• Anesthesiology and Pain Medicine

Cite this

Miller, V. E., Poole, C., Golightly, Y., Barrett, D., Chen, D. G., Ohrbach, R., ... Slade, G. D. (Accepted/In press). Characteristics Associated With High-Impact Pain in People With Temporomandibular Disorder: A Cross-Sectional Study. Journal of Pain. https://doi.org/10.1016/j.jpain.2018.09.007

Characteristics Associated With High-Impact Pain in People With Temporomandibular Disorder : A Cross-Sectional Study. / Miller, Vanessa E.; Poole, Charles; Golightly, Yvonne; Barrett, Deborah; Chen, Ding Geng; Ohrbach, Richard; Greenspan, Joel Daniel; Fillingim, Roger B.; Slade, Gary D.

In: Journal of Pain, 01.01.2018.

Research output: Contribution to journalArticle

Miller, Vanessa E. ; Poole, Charles ; Golightly, Yvonne ; Barrett, Deborah ; Chen, Ding Geng ; Ohrbach, Richard ; Greenspan, Joel Daniel ; Fillingim, Roger B. ; Slade, Gary D. / Characteristics Associated With High-Impact Pain in People With Temporomandibular Disorder : A Cross-Sectional Study. In: Journal of Pain. 2018.
@article{1a2ff203cb534f779ecba8128a760684,
title = "Characteristics Associated With High-Impact Pain in People With Temporomandibular Disorder: A Cross-Sectional Study",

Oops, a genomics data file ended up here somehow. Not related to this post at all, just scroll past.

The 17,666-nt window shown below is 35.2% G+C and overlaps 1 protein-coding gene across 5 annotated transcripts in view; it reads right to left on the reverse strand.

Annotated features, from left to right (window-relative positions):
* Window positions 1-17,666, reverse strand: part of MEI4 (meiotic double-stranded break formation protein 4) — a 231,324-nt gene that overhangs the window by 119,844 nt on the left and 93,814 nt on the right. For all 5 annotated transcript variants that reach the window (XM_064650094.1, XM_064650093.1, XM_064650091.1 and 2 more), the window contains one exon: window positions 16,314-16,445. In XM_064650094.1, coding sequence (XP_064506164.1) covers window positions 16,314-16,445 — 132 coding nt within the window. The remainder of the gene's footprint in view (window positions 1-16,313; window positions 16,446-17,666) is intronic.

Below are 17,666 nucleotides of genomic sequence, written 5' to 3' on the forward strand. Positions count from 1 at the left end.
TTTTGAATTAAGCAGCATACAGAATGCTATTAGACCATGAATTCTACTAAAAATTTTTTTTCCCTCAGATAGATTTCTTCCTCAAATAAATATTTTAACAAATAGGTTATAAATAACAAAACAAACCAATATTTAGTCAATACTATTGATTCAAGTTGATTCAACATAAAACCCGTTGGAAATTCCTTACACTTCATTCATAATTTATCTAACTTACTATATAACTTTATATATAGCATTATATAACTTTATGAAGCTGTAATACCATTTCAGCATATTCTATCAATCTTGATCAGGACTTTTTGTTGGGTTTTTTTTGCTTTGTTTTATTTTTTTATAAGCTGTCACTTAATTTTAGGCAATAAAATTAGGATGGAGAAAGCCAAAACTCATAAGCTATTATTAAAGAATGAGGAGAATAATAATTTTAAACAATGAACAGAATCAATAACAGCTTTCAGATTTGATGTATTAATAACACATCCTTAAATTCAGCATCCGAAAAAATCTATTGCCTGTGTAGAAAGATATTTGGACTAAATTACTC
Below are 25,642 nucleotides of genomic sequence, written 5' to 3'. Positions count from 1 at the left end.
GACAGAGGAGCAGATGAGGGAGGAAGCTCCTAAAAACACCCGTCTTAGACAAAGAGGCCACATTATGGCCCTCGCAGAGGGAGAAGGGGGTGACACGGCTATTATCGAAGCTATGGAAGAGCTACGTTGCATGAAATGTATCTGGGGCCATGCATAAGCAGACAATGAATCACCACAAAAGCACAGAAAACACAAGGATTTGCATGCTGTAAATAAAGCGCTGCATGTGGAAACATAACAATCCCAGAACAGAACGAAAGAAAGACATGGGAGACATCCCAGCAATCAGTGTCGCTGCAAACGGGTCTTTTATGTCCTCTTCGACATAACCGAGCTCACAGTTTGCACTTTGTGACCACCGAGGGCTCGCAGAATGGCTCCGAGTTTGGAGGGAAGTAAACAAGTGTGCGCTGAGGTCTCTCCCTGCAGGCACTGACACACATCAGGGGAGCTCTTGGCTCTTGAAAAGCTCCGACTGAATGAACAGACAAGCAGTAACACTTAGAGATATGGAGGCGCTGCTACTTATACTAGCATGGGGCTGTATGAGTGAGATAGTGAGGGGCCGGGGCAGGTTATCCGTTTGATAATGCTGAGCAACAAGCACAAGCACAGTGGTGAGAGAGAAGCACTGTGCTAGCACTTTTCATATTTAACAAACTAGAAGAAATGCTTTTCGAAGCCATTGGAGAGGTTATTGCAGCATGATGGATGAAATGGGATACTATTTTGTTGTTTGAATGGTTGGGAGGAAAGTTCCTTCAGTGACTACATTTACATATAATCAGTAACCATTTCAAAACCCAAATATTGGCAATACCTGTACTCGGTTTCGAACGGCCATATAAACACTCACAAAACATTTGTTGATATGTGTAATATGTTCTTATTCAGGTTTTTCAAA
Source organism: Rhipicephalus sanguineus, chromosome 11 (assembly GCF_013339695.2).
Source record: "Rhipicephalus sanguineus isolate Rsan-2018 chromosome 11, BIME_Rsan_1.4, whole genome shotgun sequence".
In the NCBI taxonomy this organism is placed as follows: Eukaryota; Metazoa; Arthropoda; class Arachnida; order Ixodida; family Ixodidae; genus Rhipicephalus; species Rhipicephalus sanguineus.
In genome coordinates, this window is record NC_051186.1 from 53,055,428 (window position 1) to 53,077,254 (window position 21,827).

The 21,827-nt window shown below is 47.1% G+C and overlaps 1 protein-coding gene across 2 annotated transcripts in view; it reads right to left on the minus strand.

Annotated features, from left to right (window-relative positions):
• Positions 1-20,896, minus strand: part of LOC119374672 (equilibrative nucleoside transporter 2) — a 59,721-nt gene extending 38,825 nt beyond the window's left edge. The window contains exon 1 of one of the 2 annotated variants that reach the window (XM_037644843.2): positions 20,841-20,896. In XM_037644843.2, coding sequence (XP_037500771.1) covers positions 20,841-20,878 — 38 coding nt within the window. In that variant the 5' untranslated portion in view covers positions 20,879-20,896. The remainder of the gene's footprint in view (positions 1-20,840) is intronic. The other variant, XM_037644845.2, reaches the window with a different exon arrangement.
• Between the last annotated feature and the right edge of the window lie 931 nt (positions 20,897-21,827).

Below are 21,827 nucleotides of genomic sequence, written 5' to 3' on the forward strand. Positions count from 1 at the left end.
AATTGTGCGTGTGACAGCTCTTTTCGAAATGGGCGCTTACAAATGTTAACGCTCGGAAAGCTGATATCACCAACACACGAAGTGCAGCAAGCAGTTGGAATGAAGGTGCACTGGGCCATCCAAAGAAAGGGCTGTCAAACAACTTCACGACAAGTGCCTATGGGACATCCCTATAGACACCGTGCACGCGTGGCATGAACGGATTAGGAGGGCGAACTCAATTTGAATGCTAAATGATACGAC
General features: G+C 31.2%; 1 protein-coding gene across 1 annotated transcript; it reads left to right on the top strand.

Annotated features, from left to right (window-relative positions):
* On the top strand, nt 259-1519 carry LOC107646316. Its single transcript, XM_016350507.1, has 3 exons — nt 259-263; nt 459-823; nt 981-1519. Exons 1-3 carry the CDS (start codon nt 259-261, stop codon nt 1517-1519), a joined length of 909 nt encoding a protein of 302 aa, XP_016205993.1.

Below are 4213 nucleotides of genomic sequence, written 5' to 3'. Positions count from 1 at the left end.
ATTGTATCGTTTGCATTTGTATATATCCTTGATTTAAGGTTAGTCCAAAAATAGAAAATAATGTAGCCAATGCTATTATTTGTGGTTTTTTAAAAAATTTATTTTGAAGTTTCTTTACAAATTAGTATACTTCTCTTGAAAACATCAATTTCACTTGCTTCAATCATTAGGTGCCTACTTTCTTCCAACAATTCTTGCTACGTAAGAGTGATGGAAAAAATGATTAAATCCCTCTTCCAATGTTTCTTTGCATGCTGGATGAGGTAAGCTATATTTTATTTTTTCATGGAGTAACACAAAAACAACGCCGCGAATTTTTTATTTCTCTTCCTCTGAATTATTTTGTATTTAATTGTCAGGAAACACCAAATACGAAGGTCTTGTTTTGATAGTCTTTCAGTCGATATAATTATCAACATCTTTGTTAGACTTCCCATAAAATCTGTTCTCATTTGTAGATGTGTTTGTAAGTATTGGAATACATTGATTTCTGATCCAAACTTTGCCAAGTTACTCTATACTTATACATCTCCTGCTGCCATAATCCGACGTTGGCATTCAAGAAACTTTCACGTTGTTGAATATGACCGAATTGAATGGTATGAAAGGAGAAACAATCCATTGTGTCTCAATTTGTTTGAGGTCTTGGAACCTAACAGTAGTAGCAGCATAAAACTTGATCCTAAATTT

abstract = "High-impact (disabling) pain diminishes the quality of life and increases health care costs. The purpose of this study was to identify the variables that distinguish between high- and low-impact pain among individuals with painful temporomandibular disorder (TMD). Community-dwelling adults (N = 846) with chronic TMD completed standardized questionnaires that assessed the following: 1) sociodemographic characteristics, 2) psychological distress, 3) clinical pain, and 4) experimental pain. We used high-impact pain, classified using the Graded Chronic Pain Scale, as the dependent variable in logistic regression modeling to evaluate the contribution of variables from each domain. Cross-validated area under the receiver operating characteristic curve (AUC) quantified model discrimination. One-third of the participants had high-impact pain. Sociodemographic variables discriminated weakly between low- and high-impact pain (AUC =.61, 95{\%} confidence interval [CI] = 0.57, 0.65), with the exception of race. An 18-variable model encompassing all 4 domains had good discrimination (AUC = 0.79, 95{\%} CI = 0.75, 0.82), as did a simplified model (sociodemographic variables plus catastrophizing, jaw limitation, and number of painful body sites) (AUC = 0.79, 95{\%} CI = 0.76, 0.82). Duration of pain, sex, and experimental pain testing results were not associated. The characteristics that discriminated most effectively between people with low- and high-impact TMD pain included clinical pain features and the ability to cope with pain. Perspective: This article presents the results of a multivariable model designed to discriminate between people with high- and low-impact pain in a community-based sample of people with painful chronic TMD. The findings emphasize the importance of catastrophizing, jaw limitation, and painful body sites associated with pain-related impact.",